Wednesday, October 18, 2017

By the numbers

We are knee-deep in the baseball playoffs, which look to be yielding a potentially classic Yankees/Dodgers World Series. The games have been good, if rather long-averaging about half an hour longer than the regular fact no game has been less than three hours (ALCS game two was exactly three hours).

Here, though, I wanted to talk about some regular season questions. We baseball fans like numbers. We argue about which ones matter, when if ever they should take second place to intangibles like the evergreen notion of the "veteran clubhouse presence", and whether "statheads" are universally guys who couldn't play (in my case, yes).

I just wanted to take a quick look at a few correlations between wins (ranging from the Dodgers' 104 to the Giants' and Tigers' 64), and factors like payroll, batter age, pitchers' strikeouts, etc. Nothing too sophisticated here. And yes, correlation is not causation. This is quick and dirty stuff. Anyway...

The highest positive correlation I found was between wins and pitcher strikeouts per nine innings: 0.76. Think teams like Cleveland, the Dodgers, Houston. Baseball is more and more about power arms, and numbers like this one will only encourage the trend.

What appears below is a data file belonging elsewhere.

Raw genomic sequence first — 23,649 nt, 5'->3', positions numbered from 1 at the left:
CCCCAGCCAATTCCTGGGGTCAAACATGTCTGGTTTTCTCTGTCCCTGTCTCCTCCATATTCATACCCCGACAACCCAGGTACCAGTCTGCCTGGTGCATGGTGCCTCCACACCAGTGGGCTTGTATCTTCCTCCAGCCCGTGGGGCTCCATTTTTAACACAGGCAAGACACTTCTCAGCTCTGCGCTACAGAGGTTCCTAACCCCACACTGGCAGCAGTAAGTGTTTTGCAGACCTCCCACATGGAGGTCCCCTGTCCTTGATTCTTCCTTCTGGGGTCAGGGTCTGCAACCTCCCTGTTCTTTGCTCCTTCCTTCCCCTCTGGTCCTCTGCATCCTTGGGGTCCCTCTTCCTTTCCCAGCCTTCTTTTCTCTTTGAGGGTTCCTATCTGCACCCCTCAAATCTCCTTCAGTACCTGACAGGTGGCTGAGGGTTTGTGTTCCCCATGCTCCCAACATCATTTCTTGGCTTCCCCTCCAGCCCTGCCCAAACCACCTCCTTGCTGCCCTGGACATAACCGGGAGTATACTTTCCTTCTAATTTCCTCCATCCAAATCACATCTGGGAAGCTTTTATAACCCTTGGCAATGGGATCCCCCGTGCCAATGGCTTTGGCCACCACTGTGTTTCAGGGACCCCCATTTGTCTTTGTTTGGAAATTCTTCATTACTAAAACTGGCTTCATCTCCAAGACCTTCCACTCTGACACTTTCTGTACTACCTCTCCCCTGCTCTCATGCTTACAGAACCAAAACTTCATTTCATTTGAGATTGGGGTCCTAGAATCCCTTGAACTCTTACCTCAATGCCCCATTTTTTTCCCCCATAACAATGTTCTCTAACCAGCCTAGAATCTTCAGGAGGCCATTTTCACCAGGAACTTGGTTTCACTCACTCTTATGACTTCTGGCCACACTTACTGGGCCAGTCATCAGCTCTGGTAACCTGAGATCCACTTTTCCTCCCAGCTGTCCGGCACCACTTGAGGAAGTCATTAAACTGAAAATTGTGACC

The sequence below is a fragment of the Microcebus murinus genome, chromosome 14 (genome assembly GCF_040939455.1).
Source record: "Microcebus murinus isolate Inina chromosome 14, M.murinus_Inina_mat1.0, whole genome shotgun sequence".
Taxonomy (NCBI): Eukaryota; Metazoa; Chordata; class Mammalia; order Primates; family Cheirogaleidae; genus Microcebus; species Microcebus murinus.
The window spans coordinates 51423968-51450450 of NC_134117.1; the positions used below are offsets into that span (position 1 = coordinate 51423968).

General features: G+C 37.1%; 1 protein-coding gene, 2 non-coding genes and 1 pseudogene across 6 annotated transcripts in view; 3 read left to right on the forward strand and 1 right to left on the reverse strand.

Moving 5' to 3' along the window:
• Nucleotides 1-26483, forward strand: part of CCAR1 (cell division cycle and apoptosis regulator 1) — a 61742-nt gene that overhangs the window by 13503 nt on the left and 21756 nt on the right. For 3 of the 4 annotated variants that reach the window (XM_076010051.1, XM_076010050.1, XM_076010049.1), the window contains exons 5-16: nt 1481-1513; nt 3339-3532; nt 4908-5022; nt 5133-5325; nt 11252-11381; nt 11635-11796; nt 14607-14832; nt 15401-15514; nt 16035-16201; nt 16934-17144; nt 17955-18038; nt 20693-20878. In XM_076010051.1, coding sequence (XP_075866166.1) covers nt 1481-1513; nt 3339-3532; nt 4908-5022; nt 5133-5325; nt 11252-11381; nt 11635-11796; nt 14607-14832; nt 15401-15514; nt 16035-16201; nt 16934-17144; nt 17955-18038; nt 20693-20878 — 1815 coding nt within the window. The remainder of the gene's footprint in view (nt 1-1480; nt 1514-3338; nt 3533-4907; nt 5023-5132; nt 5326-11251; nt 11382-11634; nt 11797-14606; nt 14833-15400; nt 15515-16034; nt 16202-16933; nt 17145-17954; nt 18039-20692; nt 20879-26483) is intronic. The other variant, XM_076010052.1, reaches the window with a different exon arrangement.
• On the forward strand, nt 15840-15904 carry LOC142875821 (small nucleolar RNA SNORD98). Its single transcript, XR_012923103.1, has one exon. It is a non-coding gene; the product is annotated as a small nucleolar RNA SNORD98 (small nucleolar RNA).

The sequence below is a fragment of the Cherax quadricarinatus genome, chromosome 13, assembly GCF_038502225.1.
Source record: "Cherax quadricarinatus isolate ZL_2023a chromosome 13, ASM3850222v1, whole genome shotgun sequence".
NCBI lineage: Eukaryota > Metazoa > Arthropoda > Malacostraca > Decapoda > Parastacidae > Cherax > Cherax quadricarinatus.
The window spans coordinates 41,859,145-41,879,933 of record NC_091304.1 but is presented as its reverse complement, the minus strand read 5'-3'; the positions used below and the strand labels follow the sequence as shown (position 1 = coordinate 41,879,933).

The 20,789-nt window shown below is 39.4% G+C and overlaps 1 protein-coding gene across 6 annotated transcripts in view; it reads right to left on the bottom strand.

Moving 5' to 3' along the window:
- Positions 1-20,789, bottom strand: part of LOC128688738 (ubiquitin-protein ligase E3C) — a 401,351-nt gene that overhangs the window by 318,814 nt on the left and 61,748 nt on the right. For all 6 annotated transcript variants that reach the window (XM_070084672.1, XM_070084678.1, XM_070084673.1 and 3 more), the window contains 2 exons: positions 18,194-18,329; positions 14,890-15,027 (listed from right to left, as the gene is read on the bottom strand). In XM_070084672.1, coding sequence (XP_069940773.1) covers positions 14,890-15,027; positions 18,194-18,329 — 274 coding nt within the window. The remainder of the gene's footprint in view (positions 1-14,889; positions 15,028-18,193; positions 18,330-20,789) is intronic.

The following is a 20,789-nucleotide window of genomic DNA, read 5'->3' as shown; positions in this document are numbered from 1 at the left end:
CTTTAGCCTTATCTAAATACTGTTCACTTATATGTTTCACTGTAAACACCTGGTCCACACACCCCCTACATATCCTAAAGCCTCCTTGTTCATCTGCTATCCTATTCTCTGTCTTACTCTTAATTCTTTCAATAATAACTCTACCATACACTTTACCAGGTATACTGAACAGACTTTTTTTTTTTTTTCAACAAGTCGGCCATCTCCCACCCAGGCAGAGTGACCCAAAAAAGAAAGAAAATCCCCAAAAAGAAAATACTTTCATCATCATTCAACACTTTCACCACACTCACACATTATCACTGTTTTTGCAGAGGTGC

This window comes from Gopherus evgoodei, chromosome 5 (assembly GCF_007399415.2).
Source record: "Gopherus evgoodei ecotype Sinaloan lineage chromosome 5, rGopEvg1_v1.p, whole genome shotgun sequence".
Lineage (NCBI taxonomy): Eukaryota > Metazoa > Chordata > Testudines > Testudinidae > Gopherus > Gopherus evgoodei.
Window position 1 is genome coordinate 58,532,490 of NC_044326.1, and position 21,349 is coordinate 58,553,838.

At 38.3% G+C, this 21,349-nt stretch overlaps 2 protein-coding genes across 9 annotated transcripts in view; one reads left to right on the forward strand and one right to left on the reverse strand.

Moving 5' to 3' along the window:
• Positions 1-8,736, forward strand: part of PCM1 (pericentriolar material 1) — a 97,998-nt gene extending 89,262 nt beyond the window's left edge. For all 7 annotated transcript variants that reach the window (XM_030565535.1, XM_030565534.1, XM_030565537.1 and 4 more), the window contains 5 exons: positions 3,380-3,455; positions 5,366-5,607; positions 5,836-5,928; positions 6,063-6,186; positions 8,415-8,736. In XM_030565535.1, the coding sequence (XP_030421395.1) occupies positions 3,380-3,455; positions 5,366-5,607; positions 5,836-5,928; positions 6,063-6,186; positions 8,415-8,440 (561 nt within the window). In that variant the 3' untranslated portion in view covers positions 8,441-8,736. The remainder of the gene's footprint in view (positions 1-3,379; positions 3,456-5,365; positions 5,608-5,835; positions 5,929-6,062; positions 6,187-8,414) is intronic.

The highest negative one was between wins and runs against per game, not surprisingly, at -0.86. The correlation for runs scored per game was 0.72.

There is a decent sized positive correlation for pitcher age, at 0.32, and a tiny negative one for batter age. The former figure would seem to contradict the number above on the value of young flamethrowers.

And with modest-payroll teams like the Astros and Diamondbacks making the playoffs, it's not a shock that while payroll is an important factor in success, it isn't necessarily central-the positive correlation here is 0.37

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